On their bikes

There’s uproar in Dulwich this morning after the Sunday Times report yesterday on the parents who allow their children, aged 8 and 5, to cycle to school unaccompanied every morning, on a mile-long route, crossing a main road with the help of a lollipop lady or other parents.

I’ve used the word ‘allow’ – but is that right? I doubt whether the children are gagging to go off alone every morning. They have apparently made this trip safely for the past six months. It’s been sunny in Dulwich for about three weeks. The rest of those six months have seen pretty horrible weather. If I were a five-year-old, I’m not sure I would want to be out cycling in all sorts with only my slightly older sister for company every morning. If I were an eight-year-old, I definitely wouldn’t want to be responsible if my little brother fell off his bike into traffic in the rain. If anything happened, of course it wouldn’t be her fault, but she would undoubtedly feel guilty. It seems a massive burden to plonk on such young shoulders.


But weather’s  not the main issue, of course. If only it were. The trouble is that Dulwich is in London, a big, nasty mean city. However much we pretend we’re in a village cut off from the troubles of urban life, we Dulwich residents are as much subject to bonkers drivers, perverts, traffic jams, accidents and stress as anyone else in London.

Usually, the school run is a bit of a blur for me. The preamble is an hour of shouting, rushing, eating, hair-brushing, gym kit finding, project printing, homework finding and general chaos. In the car, things tend to be calmer, though on the road around us people are constantly losing it big time. Dulwich has been ringed with temporary traffic lights for months. Temporary traffic lights mean permanent headaches for everyone caught up by them. There is a lot of revving and snarling and frankly aggressive driving. I even found myself cursing an elderly lady on a bike today, as she swayed all over the middle of the road, reducing me and a long queue of others to a slow cycling pace behind her.  People in Dulwich drive big cars and, in the morning rush, they just barely tolerate other people driving big cars. They hate people on bikes. I’d like to think that we’d all make an exception for very small people, unaccompanied, on bikes, but I know that if these little kids were cycling in an annoying way for any reason, they’d get plenty of toots and angry revving swerves.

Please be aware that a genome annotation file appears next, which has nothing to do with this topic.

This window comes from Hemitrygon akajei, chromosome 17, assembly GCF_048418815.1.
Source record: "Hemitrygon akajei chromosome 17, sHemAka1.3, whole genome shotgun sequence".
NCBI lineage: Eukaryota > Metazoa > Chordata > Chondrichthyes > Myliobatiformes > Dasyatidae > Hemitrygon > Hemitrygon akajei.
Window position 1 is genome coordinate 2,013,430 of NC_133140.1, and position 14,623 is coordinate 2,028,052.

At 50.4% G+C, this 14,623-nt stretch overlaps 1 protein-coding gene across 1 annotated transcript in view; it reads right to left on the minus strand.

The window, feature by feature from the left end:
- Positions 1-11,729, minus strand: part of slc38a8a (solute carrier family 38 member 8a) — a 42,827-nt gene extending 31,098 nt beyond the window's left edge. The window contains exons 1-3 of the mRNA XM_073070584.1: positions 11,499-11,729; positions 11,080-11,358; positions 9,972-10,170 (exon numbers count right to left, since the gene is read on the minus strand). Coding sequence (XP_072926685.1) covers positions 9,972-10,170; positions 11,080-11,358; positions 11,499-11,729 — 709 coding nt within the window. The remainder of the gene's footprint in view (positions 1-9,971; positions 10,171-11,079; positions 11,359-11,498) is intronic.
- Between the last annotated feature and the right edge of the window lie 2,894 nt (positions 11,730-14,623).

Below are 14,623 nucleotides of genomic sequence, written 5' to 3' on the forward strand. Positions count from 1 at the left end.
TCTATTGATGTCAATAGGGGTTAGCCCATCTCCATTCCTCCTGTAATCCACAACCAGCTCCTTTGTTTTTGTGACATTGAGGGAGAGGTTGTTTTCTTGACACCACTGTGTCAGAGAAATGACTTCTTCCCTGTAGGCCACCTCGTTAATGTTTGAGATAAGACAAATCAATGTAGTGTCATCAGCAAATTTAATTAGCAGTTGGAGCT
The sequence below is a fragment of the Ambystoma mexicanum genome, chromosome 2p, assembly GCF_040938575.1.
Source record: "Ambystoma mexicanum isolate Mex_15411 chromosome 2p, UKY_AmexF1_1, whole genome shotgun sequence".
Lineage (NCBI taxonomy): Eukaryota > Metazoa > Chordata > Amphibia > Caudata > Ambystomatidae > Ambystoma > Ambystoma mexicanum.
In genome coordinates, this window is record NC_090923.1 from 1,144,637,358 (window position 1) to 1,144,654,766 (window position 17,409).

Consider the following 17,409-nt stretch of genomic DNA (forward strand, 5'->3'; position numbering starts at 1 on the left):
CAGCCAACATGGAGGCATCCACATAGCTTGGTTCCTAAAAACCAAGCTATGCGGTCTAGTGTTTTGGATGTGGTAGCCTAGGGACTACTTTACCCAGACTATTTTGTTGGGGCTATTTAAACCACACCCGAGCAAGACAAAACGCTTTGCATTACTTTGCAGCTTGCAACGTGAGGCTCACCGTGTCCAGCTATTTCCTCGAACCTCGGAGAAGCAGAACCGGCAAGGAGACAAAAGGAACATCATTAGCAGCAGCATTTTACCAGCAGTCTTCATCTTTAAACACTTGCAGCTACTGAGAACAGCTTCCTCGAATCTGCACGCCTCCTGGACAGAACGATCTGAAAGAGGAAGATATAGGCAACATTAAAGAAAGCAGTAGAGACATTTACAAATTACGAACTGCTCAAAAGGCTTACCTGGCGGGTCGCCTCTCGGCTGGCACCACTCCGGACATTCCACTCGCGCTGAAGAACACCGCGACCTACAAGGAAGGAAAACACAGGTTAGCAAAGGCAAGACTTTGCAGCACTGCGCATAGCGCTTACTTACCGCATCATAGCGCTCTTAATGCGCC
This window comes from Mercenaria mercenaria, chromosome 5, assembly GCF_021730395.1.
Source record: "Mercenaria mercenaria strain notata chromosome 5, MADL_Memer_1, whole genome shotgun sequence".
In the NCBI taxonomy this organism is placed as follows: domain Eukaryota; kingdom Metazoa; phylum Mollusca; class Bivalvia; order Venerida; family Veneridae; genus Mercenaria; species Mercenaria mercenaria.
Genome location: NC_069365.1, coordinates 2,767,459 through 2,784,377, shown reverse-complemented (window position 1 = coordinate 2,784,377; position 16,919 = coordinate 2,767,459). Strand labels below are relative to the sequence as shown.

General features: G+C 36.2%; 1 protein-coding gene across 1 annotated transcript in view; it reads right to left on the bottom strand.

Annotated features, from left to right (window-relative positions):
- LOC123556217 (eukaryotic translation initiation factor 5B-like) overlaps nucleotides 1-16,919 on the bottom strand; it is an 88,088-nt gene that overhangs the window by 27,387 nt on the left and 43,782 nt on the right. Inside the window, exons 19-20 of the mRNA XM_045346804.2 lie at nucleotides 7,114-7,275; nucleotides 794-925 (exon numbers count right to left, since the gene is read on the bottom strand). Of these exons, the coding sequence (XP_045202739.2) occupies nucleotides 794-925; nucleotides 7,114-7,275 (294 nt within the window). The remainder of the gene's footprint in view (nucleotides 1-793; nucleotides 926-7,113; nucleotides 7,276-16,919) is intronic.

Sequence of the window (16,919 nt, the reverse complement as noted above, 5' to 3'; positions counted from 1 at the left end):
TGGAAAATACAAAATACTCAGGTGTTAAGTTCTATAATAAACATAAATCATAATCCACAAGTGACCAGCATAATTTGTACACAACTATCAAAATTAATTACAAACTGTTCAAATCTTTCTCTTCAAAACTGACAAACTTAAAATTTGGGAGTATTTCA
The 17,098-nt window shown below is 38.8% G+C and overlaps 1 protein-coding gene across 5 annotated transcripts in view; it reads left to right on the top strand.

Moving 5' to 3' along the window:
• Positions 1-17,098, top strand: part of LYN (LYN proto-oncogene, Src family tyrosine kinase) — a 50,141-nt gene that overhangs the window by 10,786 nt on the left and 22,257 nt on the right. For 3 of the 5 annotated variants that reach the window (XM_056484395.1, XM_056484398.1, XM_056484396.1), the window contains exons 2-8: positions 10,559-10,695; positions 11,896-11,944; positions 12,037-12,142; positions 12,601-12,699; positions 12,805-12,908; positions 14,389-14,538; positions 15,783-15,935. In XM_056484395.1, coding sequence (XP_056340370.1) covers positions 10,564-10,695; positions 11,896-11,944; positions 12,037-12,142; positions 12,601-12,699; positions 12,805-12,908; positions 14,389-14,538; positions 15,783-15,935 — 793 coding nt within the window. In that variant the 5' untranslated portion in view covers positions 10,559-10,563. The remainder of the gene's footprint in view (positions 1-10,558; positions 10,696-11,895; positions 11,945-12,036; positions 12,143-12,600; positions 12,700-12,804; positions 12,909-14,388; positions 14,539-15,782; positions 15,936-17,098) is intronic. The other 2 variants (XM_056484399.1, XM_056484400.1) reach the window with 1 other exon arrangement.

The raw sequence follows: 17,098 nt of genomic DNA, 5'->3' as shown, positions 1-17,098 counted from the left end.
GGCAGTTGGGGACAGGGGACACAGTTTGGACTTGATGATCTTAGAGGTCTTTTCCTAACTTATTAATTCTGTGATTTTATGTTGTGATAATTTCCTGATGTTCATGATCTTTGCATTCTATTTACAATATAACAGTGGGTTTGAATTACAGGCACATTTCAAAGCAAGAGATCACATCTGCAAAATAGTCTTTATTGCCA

It’s also a horrible fact that, about two years ago, a man nearly succeeded in abducting an eleven-year-old girl in Dulwich, about three streets from where I live. She was walking home with friends and the man literally picked her up and grabbed her – she was small for her age – and tried to stuff her into his car. It was only the children’s shrieks and the fact that it was a hot day, so people had their windows open and heard the commotion, that saved her. Can I just stress, this girl was eleven.  I don’t want to give anyone ideas but, if I were a pervert, and heard that there were unaccompanied five-year-olds available in Dulwich … it doesn’t bear thinking about.

I understand that the parents in question want to reclaim some of the innocence of their own youth. The father, it seems, grew up somewhere rural in Germany where it was perfectly fine to ride around from a young age on your own. Well, that is all lovely, and doable no doubt if you live somewhere idyllic in the countryside, like Narnia. But, ahem, this is London.

And don’t the parents want to spend the time with the children? No-one is pretending that the school run is the finest slice of quality time available, but it can still be fun, discussing the day to come and the ins and outs of playground etiquette. Even when both parents work, people everywhere juggle arrangements so that the children can be delivered at school in one piece and on time. Children grow up fast enough, and the moment comes all too soon when they actively do not want their parents around to embarrass them. At the ages of five and eight, though, they still need and want their parents’ support and protection. Independence and fortitude are great strengths, but they have time enough to develop them in the years ahead, surely?

I’m aware that I’m sounding judgemental, which I don’t want to be, but I am finding it hard to understand the parents’ motivation. They seem to be actively seeking to make a point. Fair enough – but please don’t use your children to make it.

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